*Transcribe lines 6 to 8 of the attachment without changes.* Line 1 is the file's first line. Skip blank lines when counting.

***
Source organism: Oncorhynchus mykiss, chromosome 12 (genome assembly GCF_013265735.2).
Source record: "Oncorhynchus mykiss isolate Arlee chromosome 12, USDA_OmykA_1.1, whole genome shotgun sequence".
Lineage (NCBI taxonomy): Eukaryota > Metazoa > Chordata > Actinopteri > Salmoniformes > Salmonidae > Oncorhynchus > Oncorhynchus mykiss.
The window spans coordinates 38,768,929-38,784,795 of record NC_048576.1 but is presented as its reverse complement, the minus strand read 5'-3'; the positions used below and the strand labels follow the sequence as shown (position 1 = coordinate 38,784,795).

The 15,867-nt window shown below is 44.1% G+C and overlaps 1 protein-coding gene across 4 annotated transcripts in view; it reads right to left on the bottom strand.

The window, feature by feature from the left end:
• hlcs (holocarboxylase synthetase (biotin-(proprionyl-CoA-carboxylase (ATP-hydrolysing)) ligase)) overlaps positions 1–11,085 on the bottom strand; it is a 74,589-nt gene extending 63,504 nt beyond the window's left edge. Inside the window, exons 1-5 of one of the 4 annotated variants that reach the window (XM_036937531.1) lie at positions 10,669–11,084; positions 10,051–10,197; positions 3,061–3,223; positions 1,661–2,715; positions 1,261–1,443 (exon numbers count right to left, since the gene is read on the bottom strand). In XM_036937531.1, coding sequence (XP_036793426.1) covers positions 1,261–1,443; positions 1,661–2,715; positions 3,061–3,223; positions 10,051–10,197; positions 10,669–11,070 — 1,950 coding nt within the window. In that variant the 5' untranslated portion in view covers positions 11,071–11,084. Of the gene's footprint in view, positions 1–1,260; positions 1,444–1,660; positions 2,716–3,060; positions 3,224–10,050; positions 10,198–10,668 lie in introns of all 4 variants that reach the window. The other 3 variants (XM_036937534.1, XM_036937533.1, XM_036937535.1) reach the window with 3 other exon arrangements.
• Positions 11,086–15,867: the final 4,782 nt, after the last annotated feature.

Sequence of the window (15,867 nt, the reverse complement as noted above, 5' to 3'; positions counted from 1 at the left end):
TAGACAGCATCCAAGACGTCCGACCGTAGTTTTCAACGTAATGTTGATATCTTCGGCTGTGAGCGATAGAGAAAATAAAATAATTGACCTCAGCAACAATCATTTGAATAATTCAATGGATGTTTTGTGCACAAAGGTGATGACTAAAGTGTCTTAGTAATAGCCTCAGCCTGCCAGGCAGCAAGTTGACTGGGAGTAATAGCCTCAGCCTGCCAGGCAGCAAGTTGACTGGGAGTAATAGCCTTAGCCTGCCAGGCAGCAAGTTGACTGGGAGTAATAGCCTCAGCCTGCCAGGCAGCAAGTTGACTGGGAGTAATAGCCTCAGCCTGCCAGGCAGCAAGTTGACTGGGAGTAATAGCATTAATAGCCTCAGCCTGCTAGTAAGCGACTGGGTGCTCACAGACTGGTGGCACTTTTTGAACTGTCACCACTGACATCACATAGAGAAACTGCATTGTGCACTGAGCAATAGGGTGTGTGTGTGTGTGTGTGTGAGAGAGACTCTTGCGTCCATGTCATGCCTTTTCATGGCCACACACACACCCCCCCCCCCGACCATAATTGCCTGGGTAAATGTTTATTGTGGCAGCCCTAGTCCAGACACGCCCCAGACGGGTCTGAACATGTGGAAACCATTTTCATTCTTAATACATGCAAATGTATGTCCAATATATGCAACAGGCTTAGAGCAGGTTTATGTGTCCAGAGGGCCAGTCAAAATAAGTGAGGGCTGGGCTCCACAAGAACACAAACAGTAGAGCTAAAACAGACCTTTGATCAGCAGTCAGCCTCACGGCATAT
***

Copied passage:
The window, feature by feature from the left end:
• hlcs (holocarboxylase synthetase (biotin-(proprionyl-CoA-carboxylase (ATP-hydrolysing)) ligase)) overlaps positions 1–11,085 on the bottom strand; it is a 74,589-nt gene extending 63,504 nt beyond the window's left edge. Inside the window, exons 1-5 of one of the 4 annotated variants that reach the window (XM_036937531.1) lie at positions 10,669–11,084; positions 10,051–10,197; positions 3,061–3,223; positions 1,661–2,715; positions 1,261–1,443 (exon numbers count right to left, since the gene is read on the bottom strand). In XM_036937531.1, coding sequence (XP_036793426.1) covers positions 1,261–1,443; positions 1,661–2,715; positions 3,061–3,223; positions 10,051–10,197; positions 10,669–11,070 — 1,950 coding nt within the window. In that variant the 5' untranslated portion in view covers positions 11,071–11,084. Of the gene's footprint in view, positions 1–1,260; positions 1,444–1,660; positions 2,716–3,060; positions 3,224–10,050; positions 10,198–10,668 lie in introns of all 4 variants that reach the window. The other 3 variants (XM_036937534.1, XM_036937533.1, XM_036937535.1) reach the window with 3 other exon arrangements.
• Positions 11,086–15,867: the final 4,782 nt, after the last annotated feature.